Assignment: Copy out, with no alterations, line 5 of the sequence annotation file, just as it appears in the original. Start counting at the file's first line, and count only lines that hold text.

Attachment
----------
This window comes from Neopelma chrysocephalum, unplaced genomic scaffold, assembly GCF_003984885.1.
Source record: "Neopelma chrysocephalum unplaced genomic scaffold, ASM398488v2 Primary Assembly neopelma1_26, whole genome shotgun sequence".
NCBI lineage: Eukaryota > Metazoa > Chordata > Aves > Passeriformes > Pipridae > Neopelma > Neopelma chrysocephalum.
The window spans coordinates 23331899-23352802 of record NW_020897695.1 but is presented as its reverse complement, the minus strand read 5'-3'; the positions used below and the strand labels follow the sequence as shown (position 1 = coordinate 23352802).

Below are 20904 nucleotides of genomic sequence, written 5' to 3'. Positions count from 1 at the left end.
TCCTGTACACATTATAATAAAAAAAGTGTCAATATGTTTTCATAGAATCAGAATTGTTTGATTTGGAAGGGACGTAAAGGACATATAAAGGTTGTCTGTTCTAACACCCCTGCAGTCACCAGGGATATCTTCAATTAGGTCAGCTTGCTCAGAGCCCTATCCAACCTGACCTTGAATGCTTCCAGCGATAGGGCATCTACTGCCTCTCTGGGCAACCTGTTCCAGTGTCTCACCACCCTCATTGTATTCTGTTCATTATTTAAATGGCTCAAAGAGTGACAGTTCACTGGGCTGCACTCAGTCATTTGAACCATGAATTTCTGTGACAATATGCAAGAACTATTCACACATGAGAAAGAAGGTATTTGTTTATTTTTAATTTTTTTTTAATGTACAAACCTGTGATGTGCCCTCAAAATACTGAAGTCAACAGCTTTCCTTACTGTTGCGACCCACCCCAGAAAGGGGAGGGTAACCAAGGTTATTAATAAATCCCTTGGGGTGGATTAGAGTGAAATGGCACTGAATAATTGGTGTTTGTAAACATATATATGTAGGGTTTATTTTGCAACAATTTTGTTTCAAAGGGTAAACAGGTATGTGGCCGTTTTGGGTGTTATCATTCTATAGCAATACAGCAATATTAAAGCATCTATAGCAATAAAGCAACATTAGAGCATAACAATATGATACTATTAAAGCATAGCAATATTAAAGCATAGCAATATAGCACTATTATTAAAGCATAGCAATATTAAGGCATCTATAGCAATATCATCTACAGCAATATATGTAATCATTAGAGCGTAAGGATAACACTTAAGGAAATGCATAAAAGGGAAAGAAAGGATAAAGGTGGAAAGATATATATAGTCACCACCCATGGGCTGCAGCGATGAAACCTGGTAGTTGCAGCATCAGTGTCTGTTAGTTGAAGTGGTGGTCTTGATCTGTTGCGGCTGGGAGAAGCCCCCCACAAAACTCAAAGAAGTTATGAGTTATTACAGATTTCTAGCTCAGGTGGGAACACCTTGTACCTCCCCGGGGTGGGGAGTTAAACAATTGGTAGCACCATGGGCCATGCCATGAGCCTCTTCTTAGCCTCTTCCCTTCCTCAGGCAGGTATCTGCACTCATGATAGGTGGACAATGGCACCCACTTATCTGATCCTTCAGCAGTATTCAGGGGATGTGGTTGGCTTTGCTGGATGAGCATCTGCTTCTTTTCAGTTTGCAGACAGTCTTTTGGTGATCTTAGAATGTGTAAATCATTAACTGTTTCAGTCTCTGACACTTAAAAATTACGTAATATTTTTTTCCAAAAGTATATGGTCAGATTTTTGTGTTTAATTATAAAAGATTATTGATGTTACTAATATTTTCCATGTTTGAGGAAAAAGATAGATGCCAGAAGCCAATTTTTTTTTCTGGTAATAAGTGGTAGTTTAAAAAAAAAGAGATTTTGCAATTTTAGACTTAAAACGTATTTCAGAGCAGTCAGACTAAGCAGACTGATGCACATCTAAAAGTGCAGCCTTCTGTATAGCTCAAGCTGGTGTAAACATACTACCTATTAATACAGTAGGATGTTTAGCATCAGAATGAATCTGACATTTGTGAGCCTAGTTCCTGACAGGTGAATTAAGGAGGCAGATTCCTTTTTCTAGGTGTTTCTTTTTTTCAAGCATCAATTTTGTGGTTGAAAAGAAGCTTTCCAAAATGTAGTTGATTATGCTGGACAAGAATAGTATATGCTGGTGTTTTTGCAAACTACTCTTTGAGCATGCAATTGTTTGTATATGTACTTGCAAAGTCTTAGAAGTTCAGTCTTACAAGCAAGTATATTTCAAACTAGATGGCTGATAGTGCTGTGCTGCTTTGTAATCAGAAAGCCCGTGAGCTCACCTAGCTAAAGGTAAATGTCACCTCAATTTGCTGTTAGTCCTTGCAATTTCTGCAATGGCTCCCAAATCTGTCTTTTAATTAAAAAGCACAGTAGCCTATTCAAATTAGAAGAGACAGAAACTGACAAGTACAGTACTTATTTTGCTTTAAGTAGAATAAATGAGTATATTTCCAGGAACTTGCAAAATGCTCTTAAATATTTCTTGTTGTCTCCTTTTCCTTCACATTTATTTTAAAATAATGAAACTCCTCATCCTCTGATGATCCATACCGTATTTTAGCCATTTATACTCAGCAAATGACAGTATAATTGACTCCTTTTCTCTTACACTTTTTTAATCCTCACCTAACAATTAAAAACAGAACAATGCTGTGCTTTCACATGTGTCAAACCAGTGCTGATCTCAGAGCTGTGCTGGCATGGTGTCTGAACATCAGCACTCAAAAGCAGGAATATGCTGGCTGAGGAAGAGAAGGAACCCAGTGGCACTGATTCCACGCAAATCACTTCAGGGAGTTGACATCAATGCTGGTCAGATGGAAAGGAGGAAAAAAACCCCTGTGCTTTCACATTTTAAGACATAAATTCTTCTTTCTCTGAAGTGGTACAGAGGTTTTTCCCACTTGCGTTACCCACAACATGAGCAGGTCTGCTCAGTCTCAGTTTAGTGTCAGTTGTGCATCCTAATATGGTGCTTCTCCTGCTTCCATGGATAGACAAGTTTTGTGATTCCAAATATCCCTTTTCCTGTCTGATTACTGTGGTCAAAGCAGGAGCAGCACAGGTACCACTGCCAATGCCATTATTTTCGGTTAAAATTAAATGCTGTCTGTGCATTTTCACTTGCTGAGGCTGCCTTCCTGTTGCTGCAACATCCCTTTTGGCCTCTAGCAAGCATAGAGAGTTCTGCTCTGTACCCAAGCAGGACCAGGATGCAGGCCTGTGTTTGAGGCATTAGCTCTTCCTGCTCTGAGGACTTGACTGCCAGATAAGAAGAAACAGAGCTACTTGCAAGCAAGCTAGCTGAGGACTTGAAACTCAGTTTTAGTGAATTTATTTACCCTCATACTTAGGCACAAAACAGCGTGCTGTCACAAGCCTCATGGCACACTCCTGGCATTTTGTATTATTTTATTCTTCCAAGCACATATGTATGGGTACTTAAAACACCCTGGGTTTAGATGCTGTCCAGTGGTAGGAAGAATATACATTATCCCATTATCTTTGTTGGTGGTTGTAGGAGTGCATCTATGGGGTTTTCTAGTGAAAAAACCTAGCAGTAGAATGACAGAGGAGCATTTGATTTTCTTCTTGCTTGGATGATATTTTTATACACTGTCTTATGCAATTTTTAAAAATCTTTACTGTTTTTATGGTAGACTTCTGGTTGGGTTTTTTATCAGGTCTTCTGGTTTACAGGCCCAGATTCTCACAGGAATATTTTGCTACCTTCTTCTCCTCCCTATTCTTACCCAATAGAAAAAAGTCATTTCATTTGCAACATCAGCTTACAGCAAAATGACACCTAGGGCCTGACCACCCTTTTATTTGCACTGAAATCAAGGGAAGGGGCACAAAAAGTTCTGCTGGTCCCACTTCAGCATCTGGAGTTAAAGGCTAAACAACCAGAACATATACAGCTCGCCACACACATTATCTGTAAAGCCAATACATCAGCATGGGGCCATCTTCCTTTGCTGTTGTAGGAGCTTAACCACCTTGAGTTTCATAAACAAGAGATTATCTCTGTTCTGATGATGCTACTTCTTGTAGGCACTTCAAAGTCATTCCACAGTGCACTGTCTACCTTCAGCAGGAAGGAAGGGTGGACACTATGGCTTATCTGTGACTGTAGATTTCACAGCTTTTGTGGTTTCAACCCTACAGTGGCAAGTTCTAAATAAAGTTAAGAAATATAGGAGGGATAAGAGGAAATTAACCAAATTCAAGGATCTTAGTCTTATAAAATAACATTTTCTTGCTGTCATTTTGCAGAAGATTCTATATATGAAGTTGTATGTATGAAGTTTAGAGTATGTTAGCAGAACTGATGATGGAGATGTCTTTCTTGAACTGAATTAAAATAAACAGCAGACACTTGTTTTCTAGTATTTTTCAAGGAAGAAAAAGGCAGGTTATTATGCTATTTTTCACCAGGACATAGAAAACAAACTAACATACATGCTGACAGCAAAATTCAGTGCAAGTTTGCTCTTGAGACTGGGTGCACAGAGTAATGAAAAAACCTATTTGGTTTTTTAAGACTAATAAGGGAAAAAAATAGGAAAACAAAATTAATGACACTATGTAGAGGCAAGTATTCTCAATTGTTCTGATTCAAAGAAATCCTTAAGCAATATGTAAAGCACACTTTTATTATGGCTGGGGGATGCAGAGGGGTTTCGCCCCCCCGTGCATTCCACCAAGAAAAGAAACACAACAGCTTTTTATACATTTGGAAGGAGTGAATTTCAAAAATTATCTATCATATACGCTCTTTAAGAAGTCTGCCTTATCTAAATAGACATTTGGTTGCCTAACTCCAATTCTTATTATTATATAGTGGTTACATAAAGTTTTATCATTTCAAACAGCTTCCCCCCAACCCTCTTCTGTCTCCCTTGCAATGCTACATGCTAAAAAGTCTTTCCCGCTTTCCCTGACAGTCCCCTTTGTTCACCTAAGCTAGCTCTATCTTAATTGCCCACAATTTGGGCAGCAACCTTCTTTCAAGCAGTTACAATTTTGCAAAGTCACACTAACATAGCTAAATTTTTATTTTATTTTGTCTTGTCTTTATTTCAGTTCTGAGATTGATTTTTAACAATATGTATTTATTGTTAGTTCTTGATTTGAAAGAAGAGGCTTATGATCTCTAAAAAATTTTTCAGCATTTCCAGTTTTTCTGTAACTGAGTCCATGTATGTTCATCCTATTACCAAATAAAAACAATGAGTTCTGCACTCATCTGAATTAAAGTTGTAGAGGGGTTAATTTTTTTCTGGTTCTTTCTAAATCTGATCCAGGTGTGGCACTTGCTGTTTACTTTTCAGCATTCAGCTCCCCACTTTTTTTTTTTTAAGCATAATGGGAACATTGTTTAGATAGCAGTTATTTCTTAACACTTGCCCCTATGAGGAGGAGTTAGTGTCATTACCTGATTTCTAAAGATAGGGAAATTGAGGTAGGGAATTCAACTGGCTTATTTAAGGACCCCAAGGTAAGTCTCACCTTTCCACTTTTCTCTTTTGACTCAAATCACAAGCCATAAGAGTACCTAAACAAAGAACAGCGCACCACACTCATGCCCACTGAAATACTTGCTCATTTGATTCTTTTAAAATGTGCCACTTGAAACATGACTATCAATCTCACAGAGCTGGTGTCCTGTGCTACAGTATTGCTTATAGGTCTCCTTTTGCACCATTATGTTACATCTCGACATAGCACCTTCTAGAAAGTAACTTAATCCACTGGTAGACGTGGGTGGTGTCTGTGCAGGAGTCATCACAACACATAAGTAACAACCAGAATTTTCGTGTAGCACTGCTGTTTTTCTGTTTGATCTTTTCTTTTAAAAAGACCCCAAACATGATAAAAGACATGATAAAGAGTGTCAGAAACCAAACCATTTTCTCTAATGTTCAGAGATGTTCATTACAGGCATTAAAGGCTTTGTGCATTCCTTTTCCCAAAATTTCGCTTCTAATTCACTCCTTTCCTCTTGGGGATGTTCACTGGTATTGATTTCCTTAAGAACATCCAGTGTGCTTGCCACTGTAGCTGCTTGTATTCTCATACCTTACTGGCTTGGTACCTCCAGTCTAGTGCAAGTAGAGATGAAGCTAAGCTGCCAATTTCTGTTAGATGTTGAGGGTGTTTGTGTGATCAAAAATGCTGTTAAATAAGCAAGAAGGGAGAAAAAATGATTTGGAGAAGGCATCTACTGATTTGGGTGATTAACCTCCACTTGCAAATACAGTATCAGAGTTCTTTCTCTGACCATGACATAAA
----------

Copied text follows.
Below are 20904 nucleotides of genomic sequence, written 5' to 3'. Positions count from 1 at the left end.